Rush Limbaugh found out what a lot of good, beleaguered individuals on college campuses already know — there’s a new definition of “racism” taking hold, and it comes complete with all the nasty, despicable baggage as the old definition. But the new definition doesn’t bother with the speaker’s intent nor does it require any presence of actual racism (that is, racism under the old definition). Especially because of that, this redefining of racism is itself a great evil.
Racism, under its old definition, was the belief that one’s race should be treated as superior to another’s — or that another’s race should be treated as inferior to others’. Such a dehumanizing concept reduces an individual to a sum of his visible parts. The consequences of such beliefs, when they take hold of a society, are notorious.
The new definition is more difficult to pin down. Basically, it is the act of giving offense to an individual of a different race — or to put it in terms used in academe, to an individual from one of the “protected classes of race or color.” The intent behind the offense doesn’t matter, nor do the offending individual’s actual thoughts regarding the offended individual’s race. Under the new definition, the manifestation of offense proves, post hoc, that the offender is indeed a racist. Which means he is on the same moral plane as white-hooded, cross-burning lynch mob and therefore must be hounded out of the community and sanctioned.
How else do you explain the high dudgeon over Limbaugh’s remark? The topic of conversation was Philadelphia Eagles quarterback Donovan McNabb, who in Limbaugh’s estimation enjoys overly favorable press, and Limbaugh argued that the media were treating McNabb differently because of his race. Here were his exact comments, which led to him resigning from ESPN’s “Sunday NFL Countdown” and to his being denounced nationally for having uttered “racist” comments:
“I don’t think he’s been that good from the get-go,” Limbaugh said. “I think what we’ve had here is a little social concern in the NFL. The media has been very desirous that a black quarterback do well. There is a little hope invested in McNabb, and he got a lot of credit for the performance of this team that he didn’t deserve. The defense carried this team.”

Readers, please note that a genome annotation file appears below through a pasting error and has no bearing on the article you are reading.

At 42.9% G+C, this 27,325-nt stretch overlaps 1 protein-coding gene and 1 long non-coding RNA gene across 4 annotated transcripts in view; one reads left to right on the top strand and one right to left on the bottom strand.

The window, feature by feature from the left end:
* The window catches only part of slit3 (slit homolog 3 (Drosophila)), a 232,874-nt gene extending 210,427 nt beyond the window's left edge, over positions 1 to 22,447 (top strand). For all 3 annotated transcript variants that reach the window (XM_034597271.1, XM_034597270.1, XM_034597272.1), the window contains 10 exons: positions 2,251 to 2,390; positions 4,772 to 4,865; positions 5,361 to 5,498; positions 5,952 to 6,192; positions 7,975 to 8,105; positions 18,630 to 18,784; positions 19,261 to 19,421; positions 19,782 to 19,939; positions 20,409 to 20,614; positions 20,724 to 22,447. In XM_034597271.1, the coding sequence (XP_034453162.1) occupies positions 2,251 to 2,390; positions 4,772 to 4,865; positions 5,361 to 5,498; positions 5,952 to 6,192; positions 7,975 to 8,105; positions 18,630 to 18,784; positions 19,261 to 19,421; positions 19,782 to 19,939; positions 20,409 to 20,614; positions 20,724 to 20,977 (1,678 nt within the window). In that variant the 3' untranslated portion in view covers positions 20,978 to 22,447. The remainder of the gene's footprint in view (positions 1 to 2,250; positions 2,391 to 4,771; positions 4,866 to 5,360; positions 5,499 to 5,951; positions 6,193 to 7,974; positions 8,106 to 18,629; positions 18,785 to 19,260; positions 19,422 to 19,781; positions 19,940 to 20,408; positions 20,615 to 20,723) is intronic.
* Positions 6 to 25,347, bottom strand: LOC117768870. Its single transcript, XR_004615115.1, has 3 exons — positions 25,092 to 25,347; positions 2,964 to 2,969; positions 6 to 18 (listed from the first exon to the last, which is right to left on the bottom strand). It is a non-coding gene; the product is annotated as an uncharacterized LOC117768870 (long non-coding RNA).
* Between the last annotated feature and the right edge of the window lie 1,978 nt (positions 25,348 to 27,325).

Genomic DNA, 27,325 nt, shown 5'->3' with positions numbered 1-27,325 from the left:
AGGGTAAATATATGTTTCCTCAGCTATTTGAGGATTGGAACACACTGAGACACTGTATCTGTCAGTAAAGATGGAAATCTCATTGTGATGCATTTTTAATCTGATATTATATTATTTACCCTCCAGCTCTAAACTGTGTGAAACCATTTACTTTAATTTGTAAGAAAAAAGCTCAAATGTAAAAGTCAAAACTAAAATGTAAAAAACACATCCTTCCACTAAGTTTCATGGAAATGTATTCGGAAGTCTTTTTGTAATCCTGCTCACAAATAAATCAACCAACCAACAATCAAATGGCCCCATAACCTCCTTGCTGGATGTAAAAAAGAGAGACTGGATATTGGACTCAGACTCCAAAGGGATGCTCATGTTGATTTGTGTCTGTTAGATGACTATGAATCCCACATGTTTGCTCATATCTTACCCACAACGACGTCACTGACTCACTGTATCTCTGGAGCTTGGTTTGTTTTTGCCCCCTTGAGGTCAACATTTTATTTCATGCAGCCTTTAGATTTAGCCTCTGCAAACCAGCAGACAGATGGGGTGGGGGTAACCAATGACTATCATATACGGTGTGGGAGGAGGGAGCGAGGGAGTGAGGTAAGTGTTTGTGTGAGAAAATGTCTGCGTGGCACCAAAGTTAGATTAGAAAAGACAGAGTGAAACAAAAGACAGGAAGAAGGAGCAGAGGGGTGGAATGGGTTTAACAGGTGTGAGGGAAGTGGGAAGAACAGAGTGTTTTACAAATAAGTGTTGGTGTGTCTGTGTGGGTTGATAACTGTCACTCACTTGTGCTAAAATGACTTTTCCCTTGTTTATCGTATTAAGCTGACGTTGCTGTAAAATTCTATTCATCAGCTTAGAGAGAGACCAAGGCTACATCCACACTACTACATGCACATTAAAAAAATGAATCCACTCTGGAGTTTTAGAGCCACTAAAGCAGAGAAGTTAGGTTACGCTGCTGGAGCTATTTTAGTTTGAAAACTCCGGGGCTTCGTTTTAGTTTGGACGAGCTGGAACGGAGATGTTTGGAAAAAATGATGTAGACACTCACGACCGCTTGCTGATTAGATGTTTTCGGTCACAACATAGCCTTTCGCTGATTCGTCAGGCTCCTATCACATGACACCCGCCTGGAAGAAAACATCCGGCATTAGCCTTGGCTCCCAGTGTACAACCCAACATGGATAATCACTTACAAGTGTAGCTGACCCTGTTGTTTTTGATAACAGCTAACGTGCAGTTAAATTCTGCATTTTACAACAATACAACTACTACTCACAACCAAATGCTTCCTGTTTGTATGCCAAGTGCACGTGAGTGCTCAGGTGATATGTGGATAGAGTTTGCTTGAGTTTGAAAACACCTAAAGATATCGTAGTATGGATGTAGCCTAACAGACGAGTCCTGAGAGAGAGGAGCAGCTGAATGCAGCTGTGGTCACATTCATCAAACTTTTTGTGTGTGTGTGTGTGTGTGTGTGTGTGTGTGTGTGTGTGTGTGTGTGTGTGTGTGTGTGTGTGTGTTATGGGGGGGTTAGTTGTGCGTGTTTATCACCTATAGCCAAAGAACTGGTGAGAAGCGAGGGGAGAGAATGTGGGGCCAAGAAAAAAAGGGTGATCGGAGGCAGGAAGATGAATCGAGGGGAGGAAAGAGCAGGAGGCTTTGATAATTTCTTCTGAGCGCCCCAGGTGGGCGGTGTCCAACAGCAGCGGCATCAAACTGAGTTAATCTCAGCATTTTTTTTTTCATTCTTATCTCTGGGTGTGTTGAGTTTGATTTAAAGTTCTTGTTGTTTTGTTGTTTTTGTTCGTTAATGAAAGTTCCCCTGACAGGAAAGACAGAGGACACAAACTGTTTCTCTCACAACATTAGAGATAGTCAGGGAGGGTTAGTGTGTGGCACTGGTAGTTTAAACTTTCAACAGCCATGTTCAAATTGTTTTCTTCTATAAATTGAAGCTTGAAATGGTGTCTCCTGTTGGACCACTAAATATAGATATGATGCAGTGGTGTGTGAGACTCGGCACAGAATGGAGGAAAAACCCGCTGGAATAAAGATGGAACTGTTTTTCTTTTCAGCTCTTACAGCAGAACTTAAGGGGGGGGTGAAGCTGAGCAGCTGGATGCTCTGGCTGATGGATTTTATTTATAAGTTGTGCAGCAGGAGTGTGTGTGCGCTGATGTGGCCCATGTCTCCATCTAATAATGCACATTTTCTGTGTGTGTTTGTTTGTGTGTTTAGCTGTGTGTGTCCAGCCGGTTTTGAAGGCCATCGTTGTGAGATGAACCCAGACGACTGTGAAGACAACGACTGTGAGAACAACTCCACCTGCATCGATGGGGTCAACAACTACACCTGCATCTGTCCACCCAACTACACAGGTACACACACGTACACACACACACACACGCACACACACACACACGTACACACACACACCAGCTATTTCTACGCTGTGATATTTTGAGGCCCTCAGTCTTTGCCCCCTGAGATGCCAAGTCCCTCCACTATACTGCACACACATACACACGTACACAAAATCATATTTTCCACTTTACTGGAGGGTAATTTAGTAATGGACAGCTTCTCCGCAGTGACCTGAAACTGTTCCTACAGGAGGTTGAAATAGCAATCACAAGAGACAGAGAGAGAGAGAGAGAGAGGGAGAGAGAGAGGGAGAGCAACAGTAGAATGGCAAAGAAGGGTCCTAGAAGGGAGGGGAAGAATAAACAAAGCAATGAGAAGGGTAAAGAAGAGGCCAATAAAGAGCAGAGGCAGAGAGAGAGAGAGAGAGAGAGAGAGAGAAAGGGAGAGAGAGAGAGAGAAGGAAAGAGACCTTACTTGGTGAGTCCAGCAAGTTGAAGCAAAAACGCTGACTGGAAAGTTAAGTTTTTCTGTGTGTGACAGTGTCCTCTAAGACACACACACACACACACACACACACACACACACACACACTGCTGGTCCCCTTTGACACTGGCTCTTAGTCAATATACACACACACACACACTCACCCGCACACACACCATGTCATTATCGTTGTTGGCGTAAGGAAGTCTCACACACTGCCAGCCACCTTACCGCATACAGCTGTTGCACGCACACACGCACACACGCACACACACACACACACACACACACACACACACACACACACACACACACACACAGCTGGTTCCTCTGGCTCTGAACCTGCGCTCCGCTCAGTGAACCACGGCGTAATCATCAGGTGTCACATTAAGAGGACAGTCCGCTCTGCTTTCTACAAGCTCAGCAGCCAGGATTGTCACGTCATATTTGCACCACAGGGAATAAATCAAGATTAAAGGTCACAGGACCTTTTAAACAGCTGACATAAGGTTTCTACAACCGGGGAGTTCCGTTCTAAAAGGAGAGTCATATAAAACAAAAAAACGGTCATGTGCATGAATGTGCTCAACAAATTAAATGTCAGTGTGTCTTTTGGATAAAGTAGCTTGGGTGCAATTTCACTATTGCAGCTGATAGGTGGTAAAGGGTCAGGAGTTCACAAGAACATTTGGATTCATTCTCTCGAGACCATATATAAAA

There is nothing in that comment that betrays any actual racism on Limbaugh’s part. Limbaugh’s apparent crime is noting McNabb’s race, which was done in the context of saying the media were treating McNabb differently (more favorably) because they were concerned with his race.
Whether or not the comment is true is beside the point. The point is, under the old definition of racism, Limbaugh’s comment is not racist — and certainly not the sort of racism deserving to create a national uproar. But under the new definition, it apparently is.
This new definition of racism infests academe. Just this year, for example, we have seen many examples. Here are a few:
• In September at Duke, a Mexican-themed fraternity party caused an uproar that led to calls for serious sanctions against the fraternity for being “blatantly prejudiced” against Hispanics, despite the fact that the fraternity’s president is Hispanic, and also to demonstrations and demands that Duke hire more Hispanics and create more programs for Hispanics.
• Also in September, Southern Methodist University shut down conservatives’ “affirmative action bake sale” — a protest against racial preferences in which, according to the Associated Press, “white males had to pay $1 for a cookie [and] the price was 75 cents for women, 50 cents for Hispanics and 25 cents for blacks” — after a black student complained the event was “offensive.” The university said the event created “a hostile environment.”
• In March California Polytechnic University at San Luis Obispo charged a student with “disruption of a campus event” and threatened him with expulsion for posting a flier in the campus multicultural center advertising a speech by author Mason Weaver, who wrote It’s OK to Leave the Plantation. The book by Weaver, who is black, compares black dependence upon government programs with slavery. The student has since sued the university.
• In February, a white professor of social work was forced to resign from the University of North Carolina at Chapel Hill after recounting to a graduate class how far her discipline had come, because when she was a student, one of her teachers would joke using the “n-word.” She went so far as to relate one of the jokes, so even though her example was to show contrast between then and now, she had to resign for making “racist” comments.
These are just a few examples of a broader, dangerous trend: the redefinition of actual social ills (not just racism, but sexism and a host of others) to encompass well-meaning people who merely offended someone in a protected group. It never matters if the offended person even harbors the offensive mentality (although thought is still not a crime in America — of course, neither is speech). But that’s not where it ends. The next step, as we’ve seen with Limbaugh and as we see on campus all too often, is to denounce the offending individuals and then seek official action against them.
It seems strange that such thinking now extends to ESPN. But why shouldn’t it? If universities, of all places, can’t teach thinking adults how to handle being offended as, well, adults, why should we expect it from anywhere else?